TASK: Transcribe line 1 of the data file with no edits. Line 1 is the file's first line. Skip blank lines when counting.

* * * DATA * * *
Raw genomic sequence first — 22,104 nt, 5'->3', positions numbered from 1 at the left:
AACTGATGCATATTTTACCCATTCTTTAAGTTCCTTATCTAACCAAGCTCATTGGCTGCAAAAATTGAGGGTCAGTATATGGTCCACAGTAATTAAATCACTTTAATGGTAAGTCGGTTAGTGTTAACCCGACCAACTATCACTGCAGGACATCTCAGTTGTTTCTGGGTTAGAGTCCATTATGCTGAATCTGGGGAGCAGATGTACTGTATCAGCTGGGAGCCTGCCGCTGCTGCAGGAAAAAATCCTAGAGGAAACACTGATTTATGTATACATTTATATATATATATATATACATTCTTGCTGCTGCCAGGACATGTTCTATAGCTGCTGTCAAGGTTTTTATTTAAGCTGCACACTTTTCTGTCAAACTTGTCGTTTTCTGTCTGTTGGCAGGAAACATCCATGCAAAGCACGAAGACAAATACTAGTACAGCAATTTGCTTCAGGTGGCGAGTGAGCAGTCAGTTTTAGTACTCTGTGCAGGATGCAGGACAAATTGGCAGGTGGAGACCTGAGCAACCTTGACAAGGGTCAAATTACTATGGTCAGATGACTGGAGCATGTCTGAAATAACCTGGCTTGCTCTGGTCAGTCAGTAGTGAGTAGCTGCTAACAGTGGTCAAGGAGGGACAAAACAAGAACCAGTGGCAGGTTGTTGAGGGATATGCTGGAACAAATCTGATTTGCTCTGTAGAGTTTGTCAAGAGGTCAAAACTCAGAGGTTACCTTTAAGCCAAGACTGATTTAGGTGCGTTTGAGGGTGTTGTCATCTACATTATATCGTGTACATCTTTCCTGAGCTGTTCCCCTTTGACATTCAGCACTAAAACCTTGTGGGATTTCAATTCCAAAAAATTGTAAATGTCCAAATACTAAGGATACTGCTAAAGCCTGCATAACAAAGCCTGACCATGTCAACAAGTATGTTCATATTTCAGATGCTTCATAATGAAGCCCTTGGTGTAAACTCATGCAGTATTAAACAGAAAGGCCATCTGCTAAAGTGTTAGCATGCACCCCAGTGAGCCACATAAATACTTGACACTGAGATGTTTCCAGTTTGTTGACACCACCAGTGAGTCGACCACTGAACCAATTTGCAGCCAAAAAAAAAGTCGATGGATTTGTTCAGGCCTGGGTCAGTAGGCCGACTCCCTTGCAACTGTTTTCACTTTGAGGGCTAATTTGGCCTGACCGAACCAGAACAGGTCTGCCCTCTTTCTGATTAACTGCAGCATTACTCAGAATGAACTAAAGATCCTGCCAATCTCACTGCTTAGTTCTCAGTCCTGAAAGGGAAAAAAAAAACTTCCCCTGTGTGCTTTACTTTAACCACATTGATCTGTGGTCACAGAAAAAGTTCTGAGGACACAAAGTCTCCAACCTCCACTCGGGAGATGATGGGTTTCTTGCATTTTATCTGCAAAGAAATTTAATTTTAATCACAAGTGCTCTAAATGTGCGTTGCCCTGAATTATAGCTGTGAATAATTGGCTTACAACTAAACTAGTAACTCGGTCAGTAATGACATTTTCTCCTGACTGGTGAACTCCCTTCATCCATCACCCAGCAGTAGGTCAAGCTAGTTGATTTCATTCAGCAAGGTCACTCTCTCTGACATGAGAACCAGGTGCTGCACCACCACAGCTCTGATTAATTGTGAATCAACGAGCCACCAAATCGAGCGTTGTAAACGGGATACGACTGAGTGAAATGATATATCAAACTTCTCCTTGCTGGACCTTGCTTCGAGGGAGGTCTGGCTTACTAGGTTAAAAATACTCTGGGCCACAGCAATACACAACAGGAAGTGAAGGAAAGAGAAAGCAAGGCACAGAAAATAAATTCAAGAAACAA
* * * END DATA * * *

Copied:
Raw genomic sequence first — 22,104 nt, 5'->3', positions numbered from 1 at the left: